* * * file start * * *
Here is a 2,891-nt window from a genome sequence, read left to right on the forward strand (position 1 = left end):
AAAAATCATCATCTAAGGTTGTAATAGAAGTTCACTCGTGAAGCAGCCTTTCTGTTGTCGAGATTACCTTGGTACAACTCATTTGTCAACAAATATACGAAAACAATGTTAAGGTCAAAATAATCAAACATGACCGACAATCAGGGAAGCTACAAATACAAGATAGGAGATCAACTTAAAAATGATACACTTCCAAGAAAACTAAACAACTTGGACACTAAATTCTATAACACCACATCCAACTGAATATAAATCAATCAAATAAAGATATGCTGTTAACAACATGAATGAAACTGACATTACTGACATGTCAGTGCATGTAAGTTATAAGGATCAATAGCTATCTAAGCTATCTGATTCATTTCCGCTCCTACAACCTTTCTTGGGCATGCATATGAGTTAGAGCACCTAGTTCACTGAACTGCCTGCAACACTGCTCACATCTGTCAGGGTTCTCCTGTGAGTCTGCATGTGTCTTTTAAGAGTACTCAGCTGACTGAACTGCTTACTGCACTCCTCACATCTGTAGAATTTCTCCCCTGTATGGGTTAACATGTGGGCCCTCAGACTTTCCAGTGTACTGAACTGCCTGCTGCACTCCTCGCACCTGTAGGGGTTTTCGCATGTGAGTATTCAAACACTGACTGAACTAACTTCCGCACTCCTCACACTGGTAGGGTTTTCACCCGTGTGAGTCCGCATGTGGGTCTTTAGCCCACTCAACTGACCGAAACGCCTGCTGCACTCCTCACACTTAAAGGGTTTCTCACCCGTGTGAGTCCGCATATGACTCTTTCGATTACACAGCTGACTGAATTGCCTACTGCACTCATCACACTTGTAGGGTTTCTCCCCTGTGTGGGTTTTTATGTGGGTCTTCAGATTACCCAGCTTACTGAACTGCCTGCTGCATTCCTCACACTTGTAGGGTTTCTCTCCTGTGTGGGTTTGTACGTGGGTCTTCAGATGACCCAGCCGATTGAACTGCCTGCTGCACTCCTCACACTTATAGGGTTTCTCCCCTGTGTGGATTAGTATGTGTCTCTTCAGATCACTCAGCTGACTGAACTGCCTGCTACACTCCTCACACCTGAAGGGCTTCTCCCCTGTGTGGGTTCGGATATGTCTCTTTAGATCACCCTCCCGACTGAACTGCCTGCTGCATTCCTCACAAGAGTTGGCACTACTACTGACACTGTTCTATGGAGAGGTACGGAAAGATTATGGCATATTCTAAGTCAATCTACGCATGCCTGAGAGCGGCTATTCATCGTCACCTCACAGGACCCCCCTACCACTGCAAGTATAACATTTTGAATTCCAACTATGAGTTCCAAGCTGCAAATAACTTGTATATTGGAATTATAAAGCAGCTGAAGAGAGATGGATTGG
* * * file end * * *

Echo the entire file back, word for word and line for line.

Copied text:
Here is a 2,891-nt window from a genome sequence, read left to right on the forward strand (position 1 = left end):
AAAAATCATCATCTAAGGTTGTAATAGAAGTTCACTCGTGAAGCAGCCTTTCTGTTGTCGAGATTACCTTGGTACAACTCATTTGTCAACAAATATACGAAAACAATGTTAAGGTCAAAATAATCAAACATGACCGACAATCAGGGAAGCTACAAATACAAGATAGGAGATCAACTTAAAAATGATACACTTCCAAGAAAACTAAACAACTTGGACACTAAATTCTATAACACCACATCCAACTGAATATAAATCAATCAAATAAAGATATGCTGTTAACAACATGAATGAAACTGACATTACTGACATGTCAGTGCATGTAAGTTATAAGGATCAATAGCTATCTAAGCTATCTGATTCATTTCCGCTCCTACAACCTTTCTTGGGCATGCATATGAGTTAGAGCACCTAGTTCACTGAACTGCCTGCAACACTGCTCACATCTGTCAGGGTTCTCCTGTGAGTCTGCATGTGTCTTTTAAGAGTACTCAGCTGACTGAACTGCTTACTGCACTCCTCACATCTGTAGAATTTCTCCCCTGTATGGGTTAACATGTGGGCCCTCAGACTTTCCAGTGTACTGAACTGCCTGCTGCACTCCTCGCACCTGTAGGGGTTTTCGCATGTGAGTATTCAAACACTGACTGAACTAACTTCCGCACTCCTCACACTGGTAGGGTTTTCACCCGTGTGAGTCCGCATGTGGGTCTTTAGCCCACTCAACTGACCGAAACGCCTGCTGCACTCCTCACACTTAAAGGGTTTCTCACCCGTGTGAGTCCGCATATGACTCTTTCGATTACACAGCTGACTGAATTGCCTACTGCACTCATCACACTTGTAGGGTTTCTCCCCTGTGTGGGTTTTTATGTGGGTCTTCAGATTACCCAGCTTACTGAACTGCCTGCTGCATTCCTCACACTTGTAGGGTTTCTCTCCTGTGTGGGTTTGTACGTGGGTCTTCAGATGACCCAGCCGATTGAACTGCCTGCTGCACTCCTCACACTTATAGGGTTTCTCCCCTGTGTGGATTAGTATGTGTCTCTTCAGATCACTCAGCTGACTGAACTGCCTGCTACACTCCTCACACCTGAAGGGCTTCTCCCCTGTGTGGGTTCGGATATGTCTCTTTAGATCACCCTCCCGACTGAACTGCCTGCTGCATTCCTCACAAGAGTTGGCACTACTACTGACACTGTTCTATGGAGAGGTACGGAAAGATTATGGCATATTCTAAGTCAATCTACGCATGCCTGAGAGCGGCTATTCATCGTCACCTCACAGGACCCCCCTACCACTGCAAGTATAACATTTTGAATTCCAACTATGAGTTCCAAGCTGCAAATAACTTGTATATTGGAATTATAAAGCAGCTGAAGAGAGATGGATTGG